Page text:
My old dad, as his wits weighed anchor, decreed himself a Noah of the still and the dead and went about with a notepad cataloguing stones and stars and other bleak insensate things that they might be redeemed, at Judgement Day, from the final deluge of obscurity. It was a job of slow and rococo care but a man should, after all, enjoy the ballast of a hobby in his decline.
‘Sea of Serenity,’ he said. ‘Sea of Tranquillity. Seas of Moisture, of Islands, of Rain.’
He sketched snail shells and twigs and the texture of the interstellar satin. He compared the flavours of pebbles. He learned, in a book, the rules of sonnets, apostrophising the quintessence of the dust on the mantelpiece, the histories hidden in the skins of petrified worms. Some of the neighbours thought he was a grand fellow. They engaged him by lawns and lampposts in disquisitions on the project, examining his records, stroking their chins. Certain nude excursions rendered the rest of them aghast and my mother confined him to the garden shed, where for hours daily he scribbled, scissored, classified, mused, compiled.
As he lay one morning in the spread wings of his dressing-gown, watching the moon’s frail, shirked husk cling, falter, and submit to sheer blue, he determined—purple-cheeked, dew-silvered—to become a student of Diana, eternally. He bought a telescope from Lidl. He began to haunt the nights, or point across his picked-at dinner in the winter evenings, bid me turn and, trailing a fingertip across the window, name the basalt fields that bruised the hanging face, the oceanus and maria, the laci and pali and sini.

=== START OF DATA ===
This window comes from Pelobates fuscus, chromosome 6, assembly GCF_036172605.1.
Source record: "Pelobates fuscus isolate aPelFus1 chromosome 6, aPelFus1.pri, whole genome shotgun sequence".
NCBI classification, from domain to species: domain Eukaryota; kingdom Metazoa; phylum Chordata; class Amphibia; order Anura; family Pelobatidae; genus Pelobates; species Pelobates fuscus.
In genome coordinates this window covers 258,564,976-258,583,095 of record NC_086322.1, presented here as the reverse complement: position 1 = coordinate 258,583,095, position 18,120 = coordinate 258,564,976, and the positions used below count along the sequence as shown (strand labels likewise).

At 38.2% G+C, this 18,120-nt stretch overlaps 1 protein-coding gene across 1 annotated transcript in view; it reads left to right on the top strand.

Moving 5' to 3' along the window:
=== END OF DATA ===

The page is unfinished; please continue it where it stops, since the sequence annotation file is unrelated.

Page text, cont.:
‘Sea of Clouds. Sea of Crisis. And that big one, the Ocean of Storms.’
If I called him a fucking lunatic he seemed not to get the joke. He arrived at the door once on the arm of a Guard, nodding at me whenever the breeze in the dressing gown uncovered the brush of grey wire and balls like lead weights, and my mother took her glasses off, turning away. For a while he took to all fours, like a werewolf, and though I considered this appropriate I felt badly for my mother, who coughed raggedly, or cried in the bathroom, and I began to hate him, and it didn’t help that he started forgetting where to put the milk or find his hat or how to work the telescope or what my mother’s name was, what was her name for Christ’s sake, the slut the bloody bitch she’ll smother me with my pillow while I sleep you’ll see. But it placated him to be asked about the moon.
‘Sea of Fertility. Sea of Nectar.’
After death, he said, he wished to be flown by unmanned probe to the deepest crater on the dark side and laid out in his dressing gown, there to crumble peacefully to lunar dust.
‘Sea of Cold.’
We scattered his ashes in a dried-out rockpool.